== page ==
Good: >5 but <6 31%
Excellent: >6 38%

 

  • Bridges rated below four have serious deterioration at a level that requires corrective maintenance or rehabilitation to restore the bridge to its fully functional, non-deficient condition. Bridges rated between four and five have deterioration that will also require corrective maintenance or rehabilitation.
  • Bridges in good condition (with a rating between five and six) require regular maintenance and minor upgrades or repairs, while bridges rated excellent (with a rating above six) need only regular cleaning and sealing.

The efficiency of New York’s transportation system, particularly its highways, is critical to the health of the state’s economy. Businesses are increasingly reliant on an efficient and dependable transportation system to move products and services. A key component in business efficiency and success is the level and ease of access to customers, markets, materials and workers.

  • Annually, $550 billion in goods are shipped from sites in New York and another $597 billion in goods are shipped to sites in New York, mostly by truck.
  • Seventy-two percent of the goods shipped annually from sites in New York are carried by trucks and another 22 percent are carried by courier services or multiple mode deliveries, which include trucking.
  • Increasingly, companies are looking at the quality of a region’s transportation system when deciding where to re-locate or expand. Regions with congested or poorly maintained roads may see businesses relocate to areas with a smoother, more efficient and more modern transportation system.
  • Businesses have responded to improved communications and greater competition by moving from a push-style distribution system, which relies on low-cost movement of bulk commodities and large-scale warehousing, to a pull-style distribution system, which relies on smaller, more strategic and time-sensitive movement of goods.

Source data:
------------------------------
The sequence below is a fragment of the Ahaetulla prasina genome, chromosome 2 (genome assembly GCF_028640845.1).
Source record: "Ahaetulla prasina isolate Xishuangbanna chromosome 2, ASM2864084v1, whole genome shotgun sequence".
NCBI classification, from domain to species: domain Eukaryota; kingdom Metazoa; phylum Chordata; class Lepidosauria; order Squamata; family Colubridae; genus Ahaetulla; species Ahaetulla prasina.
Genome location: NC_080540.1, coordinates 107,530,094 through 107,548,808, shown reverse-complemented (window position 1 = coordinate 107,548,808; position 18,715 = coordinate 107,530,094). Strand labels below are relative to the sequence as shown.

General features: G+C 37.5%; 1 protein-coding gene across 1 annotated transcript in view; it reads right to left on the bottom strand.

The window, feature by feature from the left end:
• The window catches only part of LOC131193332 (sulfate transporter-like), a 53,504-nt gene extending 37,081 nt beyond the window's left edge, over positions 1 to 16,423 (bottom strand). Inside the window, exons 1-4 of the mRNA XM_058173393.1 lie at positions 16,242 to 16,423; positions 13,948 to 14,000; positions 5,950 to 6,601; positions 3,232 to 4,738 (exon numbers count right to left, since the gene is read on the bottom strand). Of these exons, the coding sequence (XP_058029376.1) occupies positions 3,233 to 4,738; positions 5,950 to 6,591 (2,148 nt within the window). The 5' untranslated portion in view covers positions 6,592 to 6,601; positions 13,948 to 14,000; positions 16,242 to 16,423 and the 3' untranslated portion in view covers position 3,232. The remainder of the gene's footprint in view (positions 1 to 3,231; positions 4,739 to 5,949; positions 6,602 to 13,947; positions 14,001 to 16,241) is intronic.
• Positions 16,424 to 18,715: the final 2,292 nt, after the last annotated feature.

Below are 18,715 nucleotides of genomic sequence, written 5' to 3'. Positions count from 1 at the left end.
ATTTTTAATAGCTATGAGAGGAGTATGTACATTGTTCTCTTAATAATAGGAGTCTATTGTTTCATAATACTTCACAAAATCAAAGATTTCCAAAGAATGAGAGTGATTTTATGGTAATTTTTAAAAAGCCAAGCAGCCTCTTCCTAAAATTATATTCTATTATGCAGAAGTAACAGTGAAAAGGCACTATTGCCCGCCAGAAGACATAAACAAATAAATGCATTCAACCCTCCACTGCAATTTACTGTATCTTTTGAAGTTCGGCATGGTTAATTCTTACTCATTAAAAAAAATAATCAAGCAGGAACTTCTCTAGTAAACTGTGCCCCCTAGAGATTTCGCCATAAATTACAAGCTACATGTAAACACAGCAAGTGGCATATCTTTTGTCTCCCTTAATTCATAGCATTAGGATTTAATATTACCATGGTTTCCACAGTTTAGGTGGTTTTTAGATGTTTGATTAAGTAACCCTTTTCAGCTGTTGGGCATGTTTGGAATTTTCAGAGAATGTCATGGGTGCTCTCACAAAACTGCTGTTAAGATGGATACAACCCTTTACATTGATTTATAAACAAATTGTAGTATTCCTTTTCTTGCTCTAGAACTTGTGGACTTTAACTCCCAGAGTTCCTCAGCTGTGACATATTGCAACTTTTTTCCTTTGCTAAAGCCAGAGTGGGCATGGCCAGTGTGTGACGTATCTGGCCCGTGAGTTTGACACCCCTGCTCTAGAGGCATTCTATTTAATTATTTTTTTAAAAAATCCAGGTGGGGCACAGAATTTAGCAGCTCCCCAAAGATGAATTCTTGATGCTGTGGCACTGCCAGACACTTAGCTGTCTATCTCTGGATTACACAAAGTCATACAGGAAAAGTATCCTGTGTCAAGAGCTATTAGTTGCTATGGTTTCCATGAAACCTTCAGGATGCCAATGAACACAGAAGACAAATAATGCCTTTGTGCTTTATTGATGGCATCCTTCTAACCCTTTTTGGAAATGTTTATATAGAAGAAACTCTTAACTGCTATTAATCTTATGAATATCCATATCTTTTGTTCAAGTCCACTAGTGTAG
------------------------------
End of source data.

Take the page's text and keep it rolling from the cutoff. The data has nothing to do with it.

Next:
• Highway accessibility was ranked the number one site selection factor in a 2011 survey of corporate executives by Area Development Magazine.
  • A 2007 analysis by the Federal Highway Administration found that every $1 billion invested in highway construction would support approximately 27,800 jobs, including approximately 9,500 in the construction sector, approximately 4,300 jobs in industries supporting the construction sector, and approximately 14,000 other jobs induced in non-construction related sectors of the economy.
  • The Federal Highway Administration estimates that each dollar spent on road, highway and bridge improvements results in an average benefit of $5.20 in the form of reduced vehicle maintenance costs, reduced delays, reduced fuel consumption, improved safety, reduced road and bridge maintenance costs and reduced emissions as a result of improved traffic flow.

For the completer report visit: tripnet.org

Sources of information for this report include responses to a TRIP survey from individual New York municipalities and counties, the Federal Highway Administration (FHWA), the U.S. Census, and The Bureau of Transportation Statistics (BTS). All data used in the report is the latest available